Earlier this year visitors to Moelyci environmental centre were surprised to stumble across six very large, happy pink pigs, brought in to turn over the land as a precursor to planting. They were a popular addition and Aidan loved them. He braved the electric fence (very low voltage worried parent readers) to climb in and make friends with them and in one delightfully malicious moment named one of them Roisin (after his beloved sister!!)
Roisin the pig
We paid those pigs a few visits over the summer so imagine our dismay when one very wet and windy day, while showing my Peckham dwelling cousin and his family the joys of mountain life we found the pigs were gone!
“oh no, they must have escaped” Aidan said…but us adults all caught each others eyes and inside we all knew the truth.
So did Aidan after we paid a visit to Moelyci at the end of the summer, for there in the freezer we found those happy pigs packaged and ready for buying.
I think its important for kids to know where their food comes from. Despite spending many years as vegetarian I am I suppose, quite unsentimental these days. If we are going to eat meat then having some awareness of where that meat is produced, reared and slaughtered helps us make informed decisions about what we eat and where we buy it.
I watched Country file the other night and discovered that Britain imports 60% of the pork we eat. British pig farmers are apparently losing around £7 per carcass due to rising feed costs and the lack of appreciation in pork prices making it hard for them to continue producing, although pork remains the most popular meat globally taking up 42% of the market. Some of this is down to a continued lack of confidence in British pork following two foot and mouth bouts and an export ban, but also because European production methods are not so stringent. Intensive pig farming and lack of welfare guidelines in Europe mean that costs are kept low; they can cram more pigs into a smaller space, cut the energy they expend by not letting them run around and therefore feed them less.
In 2013 things will change as new regulations come into effect bringing European production into line with us, so levelling the playing field. But in the meantime we in Britain can be discerning consumers. If we buy locally, or at least British, not only will it help our struggling pork farmers, but at least we know our meat has come from happy, well cared for animals, not ones forced into pens with little room to move and no chance for exercise!
Our pork shoulder was totally delicious. It was quite fatty which made great crackling, which I simply rubbed with plenty of sea salt and some crushed and ground spices.
As we sat down to eat we wondered whether it was Roisin we were having for dinner….the real Roisin (an on-off vegetarian) looked less than pleased and Aidan said “that’s sad”, before tucking into a plateful. I’m now looking forward to receiving my half a pig for Christmas.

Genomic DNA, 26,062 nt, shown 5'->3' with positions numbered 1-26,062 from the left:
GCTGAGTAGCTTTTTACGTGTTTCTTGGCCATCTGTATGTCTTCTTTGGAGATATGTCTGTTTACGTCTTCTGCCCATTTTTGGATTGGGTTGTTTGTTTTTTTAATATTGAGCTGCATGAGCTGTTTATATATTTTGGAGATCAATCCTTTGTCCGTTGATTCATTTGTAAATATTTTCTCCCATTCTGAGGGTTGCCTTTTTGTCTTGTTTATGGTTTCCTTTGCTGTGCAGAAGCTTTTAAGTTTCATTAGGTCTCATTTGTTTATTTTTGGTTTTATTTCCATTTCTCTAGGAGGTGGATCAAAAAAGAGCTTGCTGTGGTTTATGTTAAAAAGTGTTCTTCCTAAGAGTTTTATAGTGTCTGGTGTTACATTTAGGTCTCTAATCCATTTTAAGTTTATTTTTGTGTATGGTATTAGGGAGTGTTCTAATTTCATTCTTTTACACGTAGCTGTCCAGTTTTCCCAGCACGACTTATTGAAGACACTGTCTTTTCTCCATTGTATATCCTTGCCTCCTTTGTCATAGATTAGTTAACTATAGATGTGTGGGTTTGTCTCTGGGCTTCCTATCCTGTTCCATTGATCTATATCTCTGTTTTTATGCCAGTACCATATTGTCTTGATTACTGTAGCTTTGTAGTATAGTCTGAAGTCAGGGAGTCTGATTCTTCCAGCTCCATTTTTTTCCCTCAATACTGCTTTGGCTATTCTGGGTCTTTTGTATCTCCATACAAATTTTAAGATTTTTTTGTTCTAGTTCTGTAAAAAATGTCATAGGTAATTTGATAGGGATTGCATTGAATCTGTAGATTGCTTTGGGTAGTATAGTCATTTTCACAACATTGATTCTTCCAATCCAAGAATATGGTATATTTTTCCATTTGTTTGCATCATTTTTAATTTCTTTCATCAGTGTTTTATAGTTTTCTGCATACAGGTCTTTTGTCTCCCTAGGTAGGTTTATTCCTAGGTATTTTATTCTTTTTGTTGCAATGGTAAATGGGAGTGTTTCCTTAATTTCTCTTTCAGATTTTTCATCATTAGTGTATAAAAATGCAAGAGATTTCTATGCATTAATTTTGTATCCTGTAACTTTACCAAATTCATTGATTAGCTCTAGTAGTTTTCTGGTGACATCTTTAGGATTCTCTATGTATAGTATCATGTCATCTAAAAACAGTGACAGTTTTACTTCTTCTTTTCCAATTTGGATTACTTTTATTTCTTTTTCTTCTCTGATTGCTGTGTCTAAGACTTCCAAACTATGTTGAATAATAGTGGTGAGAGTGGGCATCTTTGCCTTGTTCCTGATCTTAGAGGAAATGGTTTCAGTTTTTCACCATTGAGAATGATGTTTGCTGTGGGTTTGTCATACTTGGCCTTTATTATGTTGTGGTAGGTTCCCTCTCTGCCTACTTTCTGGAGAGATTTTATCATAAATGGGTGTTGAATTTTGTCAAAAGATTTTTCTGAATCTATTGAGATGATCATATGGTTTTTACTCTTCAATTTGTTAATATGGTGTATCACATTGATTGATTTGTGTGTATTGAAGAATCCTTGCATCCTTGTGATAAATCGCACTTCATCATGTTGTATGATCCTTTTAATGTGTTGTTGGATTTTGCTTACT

Slow roast pork:
I used two cloves of garlic, some pink and black peppercorns, coriander seeds and fennel seeds which I ground to a paste/powder in a pestle and mortar. I then rubbed it over the fat pushing it into the slits. Preheat the oven to gas mark 8 / 230 degree C. Place the pork on the top shelf uncovered. Roast for about 20 to 30 minutes until you can see the skin starting to puff up a bit and harden into crackling then turn the oven down to gas mark 3/170 degree C for about 3 and a half hours. If the crackling gets too dark or begins to burn cover with a piece of foil and wrap loosely.
Move the pork to a serving dish to rest and cover with foil. Pour off all but a tablespoon of the fat from the tray then put it on the hob to make the gravy. Add vegetable stock to the meat juices and bubble away until you get a nice dark gravy. Strain and serve with the meat and crackling.
I served mine with some potato and swede colcannon, roasted parsnips and hone-made made apple jelly. The perfect Sunday dinner.
Apple and sloe gin jelly:
2 kilo of cooking apples (I used mostly windfalls which are fine for this)
1 pint of water
rind and juice of a small lemon
454 grams sugar to each 500ml (1 pint) juice
Cut and trim the apples removing any bad bits (you need to do this as adding them will cut the shelf life of your jelly) and put in a large preserving pan. You don’t need to peel and core them. Add the water and the grated lemon zest (make sure not to add the pith as this could make the jelly bitter).
Simmer until the apple is soft and mushy. Line a large sieve or colander with muslin or a jelly bag and put to stand over a clean bucket or pan. Fill with the apple pulp and allow to drip into the container. I often fold over the muslin and put a plate on top with weights just to help the process.
The following day, remove the plate and weights and with a pestle, end of a rolling-pin or your hand, give the muslin a good squeeze to get as much juice out as possible. Some say don’t do this as it makes the jelly cloudy but to be honest I don’t mind cloudy jelly and I would rather squeeze out as much flavour as possible. Measure the juice into a jug and pour into a large pan adding the proper amount of sugar and lemon juice. Heat gently stirring occasionally until the sugar has dissolved. Bring to the boil and boil rapidly for five minutes before testing for a set. If it needs longer continue to boil until it wrinkles when you put a teaspoon full on a cold saucer.
Once you have reached the setting point switch off the heat and leave to cool for about five or ten minutes. Add a good glug of slow gin (or two) and transfer to warm sterilised jars. It should keep in a cool dark place for several months and store in the fridge once open.